The Ladies’ Home Journal Endorses Beer as Opposed to Patent Medicines
08 December 2013
“A mother who would hold up her hands in holy horror at the thought of her child drinking a glass of beer, which contains from two to five per cent of alcohol, gives to that child with her own hands a patent medicine that contains from seventeen to forty-four per cent of alcohol.”
I like this advertisement for the ‘King of Bottled Beers’ with an endorsement from The Ladies’ Home Journal for beer over patent medicines. The advertisement appeared in the Chicago Daily Tribune on May 4, 1904. This was not a good time for quack medicines with the impending Pure Food and Drug Act of 1906.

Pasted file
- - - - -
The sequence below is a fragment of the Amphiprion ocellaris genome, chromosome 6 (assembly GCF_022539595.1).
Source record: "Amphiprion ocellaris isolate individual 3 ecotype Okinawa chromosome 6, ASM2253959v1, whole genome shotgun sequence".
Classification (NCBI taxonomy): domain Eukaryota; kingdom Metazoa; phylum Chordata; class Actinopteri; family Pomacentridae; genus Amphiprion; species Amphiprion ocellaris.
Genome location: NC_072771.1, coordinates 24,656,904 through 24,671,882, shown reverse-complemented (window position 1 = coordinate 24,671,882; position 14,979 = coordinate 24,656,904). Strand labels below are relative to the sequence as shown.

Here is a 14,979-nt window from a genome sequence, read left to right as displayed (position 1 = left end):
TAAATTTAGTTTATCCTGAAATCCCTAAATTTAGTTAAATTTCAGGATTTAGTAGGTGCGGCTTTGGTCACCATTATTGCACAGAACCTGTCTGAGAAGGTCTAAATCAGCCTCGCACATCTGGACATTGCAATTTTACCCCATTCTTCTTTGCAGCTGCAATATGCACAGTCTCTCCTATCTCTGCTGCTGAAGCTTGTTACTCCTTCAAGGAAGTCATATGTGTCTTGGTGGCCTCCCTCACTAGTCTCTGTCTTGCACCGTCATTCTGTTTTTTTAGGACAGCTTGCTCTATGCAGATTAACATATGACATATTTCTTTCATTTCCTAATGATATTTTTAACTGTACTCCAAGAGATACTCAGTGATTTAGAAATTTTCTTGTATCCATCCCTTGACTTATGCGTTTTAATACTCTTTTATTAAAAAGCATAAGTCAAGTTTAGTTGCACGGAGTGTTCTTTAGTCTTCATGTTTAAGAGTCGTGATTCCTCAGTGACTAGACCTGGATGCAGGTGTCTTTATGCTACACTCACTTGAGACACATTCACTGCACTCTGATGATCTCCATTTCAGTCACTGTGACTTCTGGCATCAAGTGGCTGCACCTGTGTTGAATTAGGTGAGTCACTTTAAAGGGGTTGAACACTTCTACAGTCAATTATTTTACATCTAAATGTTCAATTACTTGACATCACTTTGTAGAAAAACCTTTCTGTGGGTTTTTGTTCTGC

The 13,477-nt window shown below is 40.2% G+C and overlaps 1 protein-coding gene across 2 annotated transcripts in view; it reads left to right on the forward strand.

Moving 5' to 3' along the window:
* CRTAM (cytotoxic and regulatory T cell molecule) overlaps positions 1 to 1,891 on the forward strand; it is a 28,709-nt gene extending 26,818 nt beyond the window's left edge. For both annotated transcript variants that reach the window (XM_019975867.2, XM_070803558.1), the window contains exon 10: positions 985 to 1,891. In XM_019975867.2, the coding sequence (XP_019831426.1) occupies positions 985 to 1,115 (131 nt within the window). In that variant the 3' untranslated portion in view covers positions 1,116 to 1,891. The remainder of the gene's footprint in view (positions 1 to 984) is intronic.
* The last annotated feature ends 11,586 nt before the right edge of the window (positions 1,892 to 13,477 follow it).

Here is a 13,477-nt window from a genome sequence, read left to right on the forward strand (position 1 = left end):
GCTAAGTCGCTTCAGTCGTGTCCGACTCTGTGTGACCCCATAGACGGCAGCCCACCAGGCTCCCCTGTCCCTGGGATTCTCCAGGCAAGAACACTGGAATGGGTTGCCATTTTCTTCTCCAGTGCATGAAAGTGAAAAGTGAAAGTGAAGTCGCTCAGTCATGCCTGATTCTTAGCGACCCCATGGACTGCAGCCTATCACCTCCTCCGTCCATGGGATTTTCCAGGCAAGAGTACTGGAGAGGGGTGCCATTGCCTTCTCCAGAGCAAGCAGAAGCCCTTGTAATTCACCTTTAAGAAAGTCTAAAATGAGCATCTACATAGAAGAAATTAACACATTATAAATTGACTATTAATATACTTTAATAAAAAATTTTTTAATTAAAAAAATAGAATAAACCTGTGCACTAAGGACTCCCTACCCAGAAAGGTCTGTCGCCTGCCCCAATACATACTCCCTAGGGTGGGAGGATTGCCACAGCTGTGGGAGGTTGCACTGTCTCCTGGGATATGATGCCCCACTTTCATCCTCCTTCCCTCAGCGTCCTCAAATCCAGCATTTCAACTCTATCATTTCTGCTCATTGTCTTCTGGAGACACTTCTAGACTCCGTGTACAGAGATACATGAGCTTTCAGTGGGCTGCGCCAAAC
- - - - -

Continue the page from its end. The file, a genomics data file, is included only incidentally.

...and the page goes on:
Ladies’ Home Journal first appeared on February 16, 1883, and eventually became one of the leading women’s magazines of the 20th century. The Journal arose from a popular single-page supplement in the American magazine Tribune and Farmer titled Women at Home written by Louisa Knapp Curtis, wife of the magazine’s publisher Cyrus H. K. Curtis. Knapp continued as editor until she was succeeded by Edward William Bok in 1889.